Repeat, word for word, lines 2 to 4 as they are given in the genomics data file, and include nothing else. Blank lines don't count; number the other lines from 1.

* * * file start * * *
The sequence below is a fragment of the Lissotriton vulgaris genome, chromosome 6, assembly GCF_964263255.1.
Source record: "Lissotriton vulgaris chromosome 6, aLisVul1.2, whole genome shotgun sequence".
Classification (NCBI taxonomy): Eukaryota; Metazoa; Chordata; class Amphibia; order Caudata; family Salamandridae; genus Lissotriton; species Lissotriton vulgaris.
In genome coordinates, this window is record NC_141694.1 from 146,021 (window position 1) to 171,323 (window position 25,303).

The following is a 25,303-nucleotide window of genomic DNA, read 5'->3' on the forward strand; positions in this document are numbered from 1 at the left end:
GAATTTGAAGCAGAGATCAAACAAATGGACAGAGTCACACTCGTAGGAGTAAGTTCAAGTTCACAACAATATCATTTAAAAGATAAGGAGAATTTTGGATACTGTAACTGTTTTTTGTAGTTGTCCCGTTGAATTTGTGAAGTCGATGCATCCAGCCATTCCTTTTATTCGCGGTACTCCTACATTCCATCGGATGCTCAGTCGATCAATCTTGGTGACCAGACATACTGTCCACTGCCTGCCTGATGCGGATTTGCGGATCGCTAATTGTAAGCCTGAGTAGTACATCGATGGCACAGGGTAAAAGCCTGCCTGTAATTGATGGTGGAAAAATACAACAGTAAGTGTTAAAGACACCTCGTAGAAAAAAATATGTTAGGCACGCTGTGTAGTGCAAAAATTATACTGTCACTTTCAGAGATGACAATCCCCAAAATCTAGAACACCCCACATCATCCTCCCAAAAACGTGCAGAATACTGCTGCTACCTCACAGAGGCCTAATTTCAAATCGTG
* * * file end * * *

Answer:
Source record: "Lissotriton vulgaris chromosome 6, aLisVul1.2, whole genome shotgun sequence".
Classification (NCBI taxonomy): Eukaryota; Metazoa; Chordata; class Amphibia; order Caudata; family Salamandridae; genus Lissotriton; species Lissotriton vulgaris.
In genome coordinates, this window is record NC_141694.1 from 146,021 (window position 1) to 171,323 (window position 25,303).